Gold of Nibelungen to Goliards

Gold of Nibelungen (The), unlucky wealth. “To have the gold of Nibelungen” is to have a possession which seems to bring a curse with it. The uncle who murdered “the babes in the wood” for their estates and money, got the “gold of Nibelungen;” nothing from that moment went well with him—his cattle died, his crops failed, his barns were destroyed by fire or tempest, and he was reduced to utter ruin. (See Nibelungen.)—Icelandic Edda.

Gold of Tolosa (The), ill gains, which never prosper. The reference is to Cæpio the Roman consul, who, on his march to Gallia Narbonensis, stole from Tolosa (Toulouse) the gold and silver consecrated by the Cimbrian Druids to their gods: He was utterly defeated by the Cimbrians, and some 112,000 Romans were left dead on the field of battle (b.c.106). (See Harmonia’s Necklace.)

Gold Poured down the Throat. Mar cus Licinius Crassus, surnamed “The Rich,” one of the first Roman triumvirate, tried to make himself master of Parthi a, but being defeated and brought captive to Orodês king of Parthia, he was put to death by having molten gold poured down his throat. “Sate thy greed with this,” said Orodês.

Manlius Nepos Aquilius tried to rest ore the kings of Bithynia and Cappadocia, dethroned by Mithridatêes; but being unsuccessful and made prisoner, he was put to death by Mithridatêes by molten gold poured down his throat.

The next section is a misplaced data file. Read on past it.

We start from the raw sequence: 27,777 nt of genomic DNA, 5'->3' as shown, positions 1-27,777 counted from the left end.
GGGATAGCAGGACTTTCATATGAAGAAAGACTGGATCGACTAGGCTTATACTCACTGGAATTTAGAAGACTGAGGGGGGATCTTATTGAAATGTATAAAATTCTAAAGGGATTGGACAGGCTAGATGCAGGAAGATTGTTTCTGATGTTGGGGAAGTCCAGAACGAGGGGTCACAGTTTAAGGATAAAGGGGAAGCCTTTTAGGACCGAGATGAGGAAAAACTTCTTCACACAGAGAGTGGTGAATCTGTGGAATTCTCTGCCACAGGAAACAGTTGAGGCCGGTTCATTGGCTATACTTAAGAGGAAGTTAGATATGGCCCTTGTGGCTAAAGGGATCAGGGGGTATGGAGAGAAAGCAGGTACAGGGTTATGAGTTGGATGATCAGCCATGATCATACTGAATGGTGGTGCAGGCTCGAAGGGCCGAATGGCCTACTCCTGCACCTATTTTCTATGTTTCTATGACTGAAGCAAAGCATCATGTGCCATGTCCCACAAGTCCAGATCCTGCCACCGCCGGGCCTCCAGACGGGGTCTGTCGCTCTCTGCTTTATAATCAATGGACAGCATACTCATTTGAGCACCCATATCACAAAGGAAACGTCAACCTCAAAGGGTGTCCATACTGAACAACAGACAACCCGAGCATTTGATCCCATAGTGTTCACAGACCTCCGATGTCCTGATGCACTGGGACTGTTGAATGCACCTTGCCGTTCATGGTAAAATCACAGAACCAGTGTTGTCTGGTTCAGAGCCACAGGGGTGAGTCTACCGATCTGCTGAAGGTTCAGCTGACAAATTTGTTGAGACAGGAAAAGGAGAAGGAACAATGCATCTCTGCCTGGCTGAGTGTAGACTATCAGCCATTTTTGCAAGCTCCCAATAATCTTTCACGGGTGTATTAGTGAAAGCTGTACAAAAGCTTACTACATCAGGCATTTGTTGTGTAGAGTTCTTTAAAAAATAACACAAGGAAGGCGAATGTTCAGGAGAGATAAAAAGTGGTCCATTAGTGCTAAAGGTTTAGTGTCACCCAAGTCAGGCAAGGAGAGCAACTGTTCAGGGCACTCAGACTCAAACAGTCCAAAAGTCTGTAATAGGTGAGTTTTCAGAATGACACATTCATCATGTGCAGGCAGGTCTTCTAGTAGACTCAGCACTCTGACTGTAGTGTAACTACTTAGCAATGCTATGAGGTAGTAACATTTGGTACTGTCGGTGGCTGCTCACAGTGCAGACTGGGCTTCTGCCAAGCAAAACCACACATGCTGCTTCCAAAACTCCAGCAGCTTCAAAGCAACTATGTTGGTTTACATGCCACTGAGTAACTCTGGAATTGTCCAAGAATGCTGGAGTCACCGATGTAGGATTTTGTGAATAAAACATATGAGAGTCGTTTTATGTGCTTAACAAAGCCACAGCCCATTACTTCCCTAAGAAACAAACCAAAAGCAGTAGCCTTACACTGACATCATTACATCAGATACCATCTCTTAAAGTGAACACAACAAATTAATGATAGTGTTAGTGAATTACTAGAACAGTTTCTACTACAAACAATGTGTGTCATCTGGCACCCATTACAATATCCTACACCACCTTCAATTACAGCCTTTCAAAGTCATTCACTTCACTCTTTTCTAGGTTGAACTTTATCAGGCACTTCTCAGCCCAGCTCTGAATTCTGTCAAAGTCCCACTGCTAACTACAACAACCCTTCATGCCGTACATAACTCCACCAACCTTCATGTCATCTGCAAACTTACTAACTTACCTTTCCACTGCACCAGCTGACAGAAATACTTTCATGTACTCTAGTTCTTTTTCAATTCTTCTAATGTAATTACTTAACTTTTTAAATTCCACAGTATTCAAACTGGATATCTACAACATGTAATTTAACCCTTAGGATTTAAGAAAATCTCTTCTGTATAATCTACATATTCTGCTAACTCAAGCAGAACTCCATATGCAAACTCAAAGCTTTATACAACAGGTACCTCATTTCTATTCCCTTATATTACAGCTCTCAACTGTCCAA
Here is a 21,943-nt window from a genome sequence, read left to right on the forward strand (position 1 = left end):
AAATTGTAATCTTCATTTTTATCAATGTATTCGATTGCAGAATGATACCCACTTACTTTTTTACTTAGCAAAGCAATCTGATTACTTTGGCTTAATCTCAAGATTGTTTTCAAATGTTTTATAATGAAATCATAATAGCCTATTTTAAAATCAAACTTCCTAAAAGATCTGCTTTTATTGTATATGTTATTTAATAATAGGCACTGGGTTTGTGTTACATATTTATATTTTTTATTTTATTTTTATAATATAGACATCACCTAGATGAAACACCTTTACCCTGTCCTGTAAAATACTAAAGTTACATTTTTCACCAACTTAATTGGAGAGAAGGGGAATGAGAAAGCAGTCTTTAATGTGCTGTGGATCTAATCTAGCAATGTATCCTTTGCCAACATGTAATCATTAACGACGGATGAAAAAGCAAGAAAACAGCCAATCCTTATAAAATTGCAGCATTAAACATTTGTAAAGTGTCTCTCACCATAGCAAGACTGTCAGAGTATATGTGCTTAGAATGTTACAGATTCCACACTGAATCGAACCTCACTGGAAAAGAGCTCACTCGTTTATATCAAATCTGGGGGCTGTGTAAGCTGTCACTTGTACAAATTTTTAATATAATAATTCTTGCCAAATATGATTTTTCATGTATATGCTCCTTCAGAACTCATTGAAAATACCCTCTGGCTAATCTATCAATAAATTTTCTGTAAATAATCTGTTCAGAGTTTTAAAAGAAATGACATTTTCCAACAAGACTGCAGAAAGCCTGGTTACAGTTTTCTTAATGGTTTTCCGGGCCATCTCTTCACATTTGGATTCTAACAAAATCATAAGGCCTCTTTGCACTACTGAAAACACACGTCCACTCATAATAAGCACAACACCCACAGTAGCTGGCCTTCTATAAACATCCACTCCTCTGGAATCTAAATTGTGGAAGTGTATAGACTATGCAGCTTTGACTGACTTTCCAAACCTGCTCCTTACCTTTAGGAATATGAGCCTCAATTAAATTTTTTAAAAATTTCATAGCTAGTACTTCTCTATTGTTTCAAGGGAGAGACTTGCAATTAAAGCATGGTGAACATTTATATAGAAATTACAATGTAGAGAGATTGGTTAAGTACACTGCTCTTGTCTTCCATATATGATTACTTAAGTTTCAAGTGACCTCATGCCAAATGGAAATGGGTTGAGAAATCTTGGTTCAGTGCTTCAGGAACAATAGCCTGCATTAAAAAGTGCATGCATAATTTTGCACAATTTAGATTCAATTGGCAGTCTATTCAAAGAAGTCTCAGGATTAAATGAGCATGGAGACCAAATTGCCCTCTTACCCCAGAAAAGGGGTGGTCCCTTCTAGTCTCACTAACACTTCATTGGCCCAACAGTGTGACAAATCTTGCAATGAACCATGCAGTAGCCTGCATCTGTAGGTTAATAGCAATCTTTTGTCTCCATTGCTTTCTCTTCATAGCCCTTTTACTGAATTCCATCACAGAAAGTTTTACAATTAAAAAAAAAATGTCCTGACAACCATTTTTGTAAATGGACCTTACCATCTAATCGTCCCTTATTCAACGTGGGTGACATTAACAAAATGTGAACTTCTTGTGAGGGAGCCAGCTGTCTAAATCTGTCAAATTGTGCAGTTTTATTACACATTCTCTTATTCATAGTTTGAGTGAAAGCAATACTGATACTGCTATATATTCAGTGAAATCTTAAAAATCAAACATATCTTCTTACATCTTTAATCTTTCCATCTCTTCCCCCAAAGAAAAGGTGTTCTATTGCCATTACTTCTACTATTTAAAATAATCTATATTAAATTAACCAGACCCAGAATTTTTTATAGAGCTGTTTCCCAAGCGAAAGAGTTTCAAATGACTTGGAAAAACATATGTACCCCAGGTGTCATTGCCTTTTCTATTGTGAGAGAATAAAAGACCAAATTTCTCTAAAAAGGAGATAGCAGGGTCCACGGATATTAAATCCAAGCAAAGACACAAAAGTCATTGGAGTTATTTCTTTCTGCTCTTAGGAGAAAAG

In hell, the avaricious are punished in the same way, according to the Shephearde’s Calendar.

And ladles full of melted gold
Were poured adown their throats.
   —The Dead Man’s Song (1579).

Goldemar (King), a house-spirit, sometimes called king Vollmar. He lived three years with Neveling von Hardenberg, on the Hardenstein at the Ruhr, and the chamber in which he lived is still called Vollmar’s chamber. This house-spirit, though sensible to the touch, was invisible. It played beautifully on the harp, talked freely, revealed secrets, and played dice. One day, a person determined to discover its whereabouts, but Goldemar cut him to pieces and cooked the different parts. Never after this was there any trace of the spirit. The roasted fragments disappeared in the Lorrain war in 1651, but the pot in which the man’s head was boiled was built into the kitchen wall of Neveling von Hardenberg, where it remains to this day.—Steinen: German Mythology, 477.

Golden Ass (The), a romance in Latin by Apuleius , in eleven books. It is the adventures of Lucian, a young man who had been transformed into an ass but still retained his human consciousness. It tells us the miseries which he suffered at the hands of robbers, eunuchs, magistrates, and so on, till the time came for him to resume his proper form. It is full of wit, racy humour, and rich fancy; and contains the exquisite episode of Cupid and Psychê (bks. iv., v., vi.).

(This very famous satire, together with the Asinus of Lucian, was founded on a satire of the same name by Lucius of Patræ, and has been imitated in modern times by Niccolo Machiavelli. T. Taylor, in 1822, published a translation of the Aureus Asinus; and sir G. Head, in 1851. Lafontaine has an imitation of the episode; and Mrs. Tighe turned it into Spenserian verse in 1805.)

(Boccaccio has borrowed largely from The Golden Ass, and the incidents of the robbers in Gil Blas are taken from it.)

Golden Dragon of Bruges (The). The golden dragon was taken in one of the crusades from the church of St. Sophia at Constantinople, and placed on the belfry of Bruges; but Philip van Artevelde transported it to Ghent, where it still adorns the belfry.

Saw great Artevelde victorious scale the Golden Dragon’s nest.
   —Longfellow: The Belfry of Bruges.

  By PanEris using Melati.

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